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Oshawa, Canada

The University of Ontario Institute of Technology is a public research university located in Oshawa, Ontario, Canada. The university shares its campus with Durham College. The university was founded in 2002 and accepted its first students in 2003, making it one of Canada's newest universities. The enabling legislation is the University of Ontario Institute of Technology Act, 2002. All undergraduate programs require students to lease a laptop PC from the university as a condition of enrollment, making it Ontario's only laptop-based university. Faculty members also encourage students to use their laptops to complete assignments, perform laboratory research and interact with faculty during lectures. UOIT offers a range of undergraduate programs, and graduate programs in Science, Engineering, Health and Information Technology. The UOIT campus is approximately 400 acres in the northern part of Oshawa. Wikipedia.

Rosen M.A.,University of Ontario Institute of Technology
Energy | Year: 2010

Hydrogen demand as an energy currency is anticipated to rise significantly in the future, with the emergence of a hydrogen economy. Hydrogen production is a key component of a hydrogen economy. Several production processes are commercially available, while others are under development including thermochemical water decomposition, which has numerous advantages over other hydrogen production processes. Recent advances in hydrogen production by thermochemical water decomposition are reviewed here. Hydrogen production from non-fossil energy sources such as nuclear and solar is emphasized, as are efforts to lower the temperatures required in thermochemical cycles so as to expand the range of potential heat supplies. Limiting efficiencies are explained and the need to apply exergy analysis is illustrated. The copper-chlorine thermochemical cycle is considered as a case study. It is concluded that developments of improved processes for hydrogen production via thermochemical water decomposition are likely to continue, thermochemical hydrogen production using such non-fossil energy will likely become commercial, and improved efficiencies are expected to be obtained with advanced methodologies like exergy analysis. Although numerous advances have been made on sulphur-iodine cycles, the copper-chlorine cycle has significant potential due to its requirement for process heat at lower temperatures than most other thermochemical processes. © 2009 Elsevier Ltd. All rights reserved. Source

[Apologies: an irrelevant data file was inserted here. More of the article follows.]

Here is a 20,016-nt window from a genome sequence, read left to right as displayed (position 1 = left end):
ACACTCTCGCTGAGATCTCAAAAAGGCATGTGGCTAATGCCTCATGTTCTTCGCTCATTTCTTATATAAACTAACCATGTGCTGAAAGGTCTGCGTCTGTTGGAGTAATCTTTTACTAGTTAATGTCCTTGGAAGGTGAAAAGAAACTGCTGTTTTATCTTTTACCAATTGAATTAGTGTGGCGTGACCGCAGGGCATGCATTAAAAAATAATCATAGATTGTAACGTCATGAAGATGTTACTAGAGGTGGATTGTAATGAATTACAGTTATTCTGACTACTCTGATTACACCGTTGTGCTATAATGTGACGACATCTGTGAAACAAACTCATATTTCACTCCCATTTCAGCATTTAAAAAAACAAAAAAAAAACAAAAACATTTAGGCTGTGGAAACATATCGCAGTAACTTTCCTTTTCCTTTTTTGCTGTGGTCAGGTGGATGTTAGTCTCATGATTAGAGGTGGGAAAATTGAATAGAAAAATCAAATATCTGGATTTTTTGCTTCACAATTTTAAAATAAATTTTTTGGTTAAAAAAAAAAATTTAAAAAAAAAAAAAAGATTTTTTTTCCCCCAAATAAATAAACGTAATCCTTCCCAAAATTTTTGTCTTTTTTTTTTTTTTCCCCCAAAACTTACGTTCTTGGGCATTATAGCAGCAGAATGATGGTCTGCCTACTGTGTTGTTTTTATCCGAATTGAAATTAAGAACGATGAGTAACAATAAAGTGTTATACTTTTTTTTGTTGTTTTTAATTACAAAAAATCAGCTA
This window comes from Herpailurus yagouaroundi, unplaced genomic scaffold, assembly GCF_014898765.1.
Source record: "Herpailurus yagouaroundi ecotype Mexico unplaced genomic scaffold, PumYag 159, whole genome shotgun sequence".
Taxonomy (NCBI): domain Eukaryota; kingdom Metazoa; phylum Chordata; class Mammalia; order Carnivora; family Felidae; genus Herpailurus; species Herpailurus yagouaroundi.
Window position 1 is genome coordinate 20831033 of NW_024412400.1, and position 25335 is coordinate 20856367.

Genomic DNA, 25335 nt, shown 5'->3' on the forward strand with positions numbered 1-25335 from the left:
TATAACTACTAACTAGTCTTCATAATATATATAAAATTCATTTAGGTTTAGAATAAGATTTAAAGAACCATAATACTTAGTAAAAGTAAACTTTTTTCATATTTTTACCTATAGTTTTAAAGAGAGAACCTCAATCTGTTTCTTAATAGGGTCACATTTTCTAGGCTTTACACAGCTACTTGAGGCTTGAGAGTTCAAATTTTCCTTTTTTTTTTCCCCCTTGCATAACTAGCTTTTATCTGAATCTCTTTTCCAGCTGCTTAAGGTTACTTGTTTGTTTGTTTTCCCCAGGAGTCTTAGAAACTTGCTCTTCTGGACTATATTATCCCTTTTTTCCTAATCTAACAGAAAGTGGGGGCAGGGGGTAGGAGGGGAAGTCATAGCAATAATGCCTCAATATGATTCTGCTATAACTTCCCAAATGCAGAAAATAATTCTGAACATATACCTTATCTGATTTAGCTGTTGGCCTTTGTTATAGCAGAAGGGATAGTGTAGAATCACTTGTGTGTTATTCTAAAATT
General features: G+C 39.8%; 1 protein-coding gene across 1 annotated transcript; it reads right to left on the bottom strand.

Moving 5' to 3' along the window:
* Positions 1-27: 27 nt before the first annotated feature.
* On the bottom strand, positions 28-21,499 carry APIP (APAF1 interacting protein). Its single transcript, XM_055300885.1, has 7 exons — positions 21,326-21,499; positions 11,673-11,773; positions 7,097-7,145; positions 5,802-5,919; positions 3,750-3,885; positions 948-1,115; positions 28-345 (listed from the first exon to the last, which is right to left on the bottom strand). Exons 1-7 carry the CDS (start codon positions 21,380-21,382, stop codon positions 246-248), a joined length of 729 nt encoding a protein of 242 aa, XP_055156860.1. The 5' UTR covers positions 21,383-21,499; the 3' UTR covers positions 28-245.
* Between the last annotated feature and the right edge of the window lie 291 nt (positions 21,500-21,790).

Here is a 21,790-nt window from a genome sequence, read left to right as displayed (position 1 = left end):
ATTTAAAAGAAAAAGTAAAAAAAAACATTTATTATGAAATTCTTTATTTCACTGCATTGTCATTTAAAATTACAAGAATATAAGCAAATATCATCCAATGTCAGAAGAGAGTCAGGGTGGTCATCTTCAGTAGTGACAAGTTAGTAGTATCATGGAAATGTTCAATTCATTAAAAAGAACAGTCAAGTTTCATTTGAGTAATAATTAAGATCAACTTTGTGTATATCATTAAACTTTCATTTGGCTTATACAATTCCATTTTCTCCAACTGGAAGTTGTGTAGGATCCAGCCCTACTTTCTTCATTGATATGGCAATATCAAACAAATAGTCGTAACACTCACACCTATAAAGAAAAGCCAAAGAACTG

Ammam M.,University of Ontario Institute of Technology
RSC Advances | Year: 2012